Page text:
Food Focus: Getting back to nature with earthworks team
PUBLISHED: 16:01 02 June 2010 | UPDATED: 16:04 02 June 2010
AS soon as you arrive on the earthworks site you know you are in a very special place. Hand-painted signs, mosaic art placed in the wildflowers and Elvis playing set the scene for what must be the funkiest garden and allotment in St Albans.
If, like me, you don’t have much space to grow your own fruit and veg, earthworks is a great place to find locally-grown, seasonal produce. Situated near to Highfield Park and close to the Alban Way cycle path, it is open 9.30am-3pm Monday to Friday and anyone can drop in to buy produce.
There isn’t a permanent shop on the site, so the idea is that when you arrive you can check the chalkboard and see what is available that day. The small team will be busy working on the site so simply wander around until you find someone and ask them for help. As they don’t know how much they will sell each day, they wait until customers arrive and then go and cut what you need. You really can’t get any fresher than that!
On the day I went rainbow chard, rhubarb and lettuce were available at very reasonable prices, and Michelle took me to where the rhubarb grows and we cut the amount I needed.
As we go through the seasons, you will also be able to buy spinach, spring greens, salad leaves, cucumbers, tomatoes, french beans, peas, broad beans, courgettes, radishes, onions, garlic and all sorts of herbs. In the autumn there should be cooking and eating apples and pears available from their heritage orchard. They also produce apple juice (made by Shenley Park for them).
You will also find more unusual varieties not often found elsewhere, such as lemon cucumbers, nun’s belly button french beans, St Pierre tomatoes and purple basil; it is a terrific place for foodies. If you do have space to grow your own, you can buy small potted seedlings, and I am sure they will give you a few growing tips too.
Earthworks has two beehives on the site and they were labelling pots of honey when I visited; it wasn’t cheap but the clarity and the flavour of the honey is wonderful and my family have eaten most of it in just a week. Apparently the bees are feasting on the nearby rape fields at the moment; I assume the honey changes flavour through the year!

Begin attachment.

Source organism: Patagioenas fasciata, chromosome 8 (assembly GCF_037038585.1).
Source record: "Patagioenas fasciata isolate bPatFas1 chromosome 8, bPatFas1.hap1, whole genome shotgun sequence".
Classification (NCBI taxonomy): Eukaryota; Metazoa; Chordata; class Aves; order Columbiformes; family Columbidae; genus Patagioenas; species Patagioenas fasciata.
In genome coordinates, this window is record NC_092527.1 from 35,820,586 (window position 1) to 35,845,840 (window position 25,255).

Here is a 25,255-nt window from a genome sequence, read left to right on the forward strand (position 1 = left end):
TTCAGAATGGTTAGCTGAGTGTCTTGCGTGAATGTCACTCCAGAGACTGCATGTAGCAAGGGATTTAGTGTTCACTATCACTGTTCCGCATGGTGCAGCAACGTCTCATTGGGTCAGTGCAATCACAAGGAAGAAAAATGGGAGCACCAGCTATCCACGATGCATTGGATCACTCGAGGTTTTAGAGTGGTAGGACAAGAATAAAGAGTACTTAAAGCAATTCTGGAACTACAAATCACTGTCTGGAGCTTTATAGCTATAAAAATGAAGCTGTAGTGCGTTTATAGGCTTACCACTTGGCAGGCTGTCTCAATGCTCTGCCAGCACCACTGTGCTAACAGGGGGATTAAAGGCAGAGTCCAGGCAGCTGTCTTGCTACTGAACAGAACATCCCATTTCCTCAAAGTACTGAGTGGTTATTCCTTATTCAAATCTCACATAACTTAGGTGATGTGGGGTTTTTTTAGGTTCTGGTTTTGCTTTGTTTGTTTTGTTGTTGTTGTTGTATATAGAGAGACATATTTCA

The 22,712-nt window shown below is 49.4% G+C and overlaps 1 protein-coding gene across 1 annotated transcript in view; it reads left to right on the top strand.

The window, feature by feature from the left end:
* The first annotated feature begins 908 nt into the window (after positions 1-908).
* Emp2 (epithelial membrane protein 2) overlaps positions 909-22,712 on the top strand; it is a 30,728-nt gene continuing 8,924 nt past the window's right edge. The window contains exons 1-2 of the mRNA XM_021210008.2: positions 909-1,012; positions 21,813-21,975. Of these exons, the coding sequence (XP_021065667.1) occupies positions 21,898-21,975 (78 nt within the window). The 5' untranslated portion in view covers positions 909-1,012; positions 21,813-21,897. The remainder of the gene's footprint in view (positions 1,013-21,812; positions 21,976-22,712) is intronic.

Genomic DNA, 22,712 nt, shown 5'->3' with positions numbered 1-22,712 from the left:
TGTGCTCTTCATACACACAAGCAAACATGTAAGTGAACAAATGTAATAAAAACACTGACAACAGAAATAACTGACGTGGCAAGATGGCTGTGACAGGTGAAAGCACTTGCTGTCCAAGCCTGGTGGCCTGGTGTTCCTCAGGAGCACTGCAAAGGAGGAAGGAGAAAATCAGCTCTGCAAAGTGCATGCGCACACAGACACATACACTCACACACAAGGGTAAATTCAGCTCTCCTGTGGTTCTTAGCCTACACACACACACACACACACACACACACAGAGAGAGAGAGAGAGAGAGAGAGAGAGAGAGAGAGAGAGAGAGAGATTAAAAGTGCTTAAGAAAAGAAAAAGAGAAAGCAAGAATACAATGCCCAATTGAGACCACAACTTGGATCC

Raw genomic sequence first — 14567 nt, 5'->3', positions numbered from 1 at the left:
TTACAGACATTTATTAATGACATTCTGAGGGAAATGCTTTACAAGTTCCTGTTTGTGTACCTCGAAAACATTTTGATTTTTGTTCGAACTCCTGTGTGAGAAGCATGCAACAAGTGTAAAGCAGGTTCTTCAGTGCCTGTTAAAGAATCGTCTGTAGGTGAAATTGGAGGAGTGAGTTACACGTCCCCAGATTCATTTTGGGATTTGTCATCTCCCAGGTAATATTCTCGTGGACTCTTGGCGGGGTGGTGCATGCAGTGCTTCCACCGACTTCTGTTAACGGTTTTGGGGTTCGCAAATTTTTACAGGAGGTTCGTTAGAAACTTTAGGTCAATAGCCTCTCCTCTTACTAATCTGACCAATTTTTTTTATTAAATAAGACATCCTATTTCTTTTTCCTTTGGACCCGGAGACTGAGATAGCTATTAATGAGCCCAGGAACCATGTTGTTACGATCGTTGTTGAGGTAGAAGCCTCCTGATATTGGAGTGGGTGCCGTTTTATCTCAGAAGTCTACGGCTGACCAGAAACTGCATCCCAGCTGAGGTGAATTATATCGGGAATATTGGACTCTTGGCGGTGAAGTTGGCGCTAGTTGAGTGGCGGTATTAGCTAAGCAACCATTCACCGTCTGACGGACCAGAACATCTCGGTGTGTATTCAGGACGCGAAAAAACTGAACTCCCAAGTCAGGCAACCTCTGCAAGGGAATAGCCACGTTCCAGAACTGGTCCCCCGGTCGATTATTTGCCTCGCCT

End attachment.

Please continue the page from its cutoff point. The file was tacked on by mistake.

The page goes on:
Team members Jason, Michelle and Gareth showed me around the whole site and I was delighted to hear that they grow everything with organic principles, although being the laid-back people they are, they don’t go on about it. I asked how they control bugs and pests, and the answer was simply “we just grow enough for them too”.
They make their own fertiliser by steeping nettle leaves in water, and that is enough to produce some fabulous crops. They net some varieties to keep birds awayand although one or two things don’t make it, enough do to keep things ticking along. The site is not on the mains sewage system, nor does it have electricity, so they are a very environment-friendly lot. They recycle water using a grey water system reed bed.
If you have urban kids, this is a great way to show them where fresh produce comes from. Local schools go for regular visits so they are very used to children turning up. You can visit their farmers’ market stall (St Albans, second Sunday each month) too, but get there early as they sell out fast.
Mid-morning we sat outside in the sunshine and had tea and biscuits, and I was quite sorry when I had to leave. If you find that you feel the same and are a keen gardener, they do welcome volunteers. If you don’t have green fingers but love good food, being part of your community, and are a whizz with marketing or websites, that would be useful too!
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